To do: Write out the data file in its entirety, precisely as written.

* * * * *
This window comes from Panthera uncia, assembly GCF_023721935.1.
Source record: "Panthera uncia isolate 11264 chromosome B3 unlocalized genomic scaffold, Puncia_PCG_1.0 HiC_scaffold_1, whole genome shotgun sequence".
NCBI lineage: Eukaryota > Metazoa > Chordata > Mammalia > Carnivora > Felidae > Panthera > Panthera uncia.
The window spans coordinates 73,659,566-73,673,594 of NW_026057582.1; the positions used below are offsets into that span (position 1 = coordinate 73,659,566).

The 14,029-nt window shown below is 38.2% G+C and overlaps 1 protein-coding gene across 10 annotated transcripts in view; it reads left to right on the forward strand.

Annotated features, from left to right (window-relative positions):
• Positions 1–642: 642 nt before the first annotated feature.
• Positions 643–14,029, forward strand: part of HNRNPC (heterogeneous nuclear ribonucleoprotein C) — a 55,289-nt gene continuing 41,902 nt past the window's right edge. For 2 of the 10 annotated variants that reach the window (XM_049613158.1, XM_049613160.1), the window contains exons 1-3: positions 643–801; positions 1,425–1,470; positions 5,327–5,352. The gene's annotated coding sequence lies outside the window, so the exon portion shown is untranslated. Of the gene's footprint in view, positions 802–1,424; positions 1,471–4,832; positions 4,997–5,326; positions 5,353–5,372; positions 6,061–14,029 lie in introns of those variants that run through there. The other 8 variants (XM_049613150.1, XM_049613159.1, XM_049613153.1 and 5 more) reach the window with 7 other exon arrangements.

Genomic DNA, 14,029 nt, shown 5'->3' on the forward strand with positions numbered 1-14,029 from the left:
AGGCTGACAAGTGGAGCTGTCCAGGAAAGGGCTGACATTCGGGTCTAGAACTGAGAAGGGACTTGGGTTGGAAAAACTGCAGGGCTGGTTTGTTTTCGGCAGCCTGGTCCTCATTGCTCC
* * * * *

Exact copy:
This window comes from Panthera uncia, assembly GCF_023721935.1.
Source record: "Panthera uncia isolate 11264 chromosome B3 unlocalized genomic scaffold, Puncia_PCG_1.0 HiC_scaffold_1, whole genome shotgun sequence".
NCBI lineage: Eukaryota > Metazoa > Chordata > Mammalia > Carnivora > Felidae > Panthera > Panthera uncia.
The window spans coordinates 73,659,566-73,673,594 of NW_026057582.1; the positions used below are offsets into that span (position 1 = coordinate 73,659,566).

The 14,029-nt window shown below is 38.2% G+C and overlaps 1 protein-coding gene across 10 annotated transcripts in view; it reads left to right on the forward strand.

Annotated features, from left to right (window-relative positions):
• Positions 1–642: 642 nt before the first annotated feature.
• Positions 643–14,029, forward strand: part of HNRNPC (heterogeneous nuclear ribonucleoprotein C) — a 55,289-nt gene continuing 41,902 nt past the window's right edge. For 2 of the 10 annotated variants that reach the window (XM_049613158.1, XM_049613160.1), the window contains exons 1-3: positions 643–801; positions 1,425–1,470; positions 5,327–5,352. The gene's annotated coding sequence lies outside the window, so the exon portion shown is untranslated. Of the gene's footprint in view, positions 802–1,424; positions 1,471–4,832; positions 4,997–5,326; positions 5,353–5,372; positions 6,061–14,029 lie in introns of those variants that run through there. The other 8 variants (XM_049613150.1, XM_049613159.1, XM_049613153.1 and 5 more) reach the window with 7 other exon arrangements.

Genomic DNA, 14,029 nt, shown 5'->3' on the forward strand with positions numbered 1-14,029 from the left:
AGGCTGACAAGTGGAGCTGTCCAGGAAAGGGCTGACATTCGGGTCTAGAACTGAGAAGGGACTTGGGTTGGAAAAACTGCAGGGCTGGTTTGTTTTCGGCAGCCTGGTCCTCATTGCTCC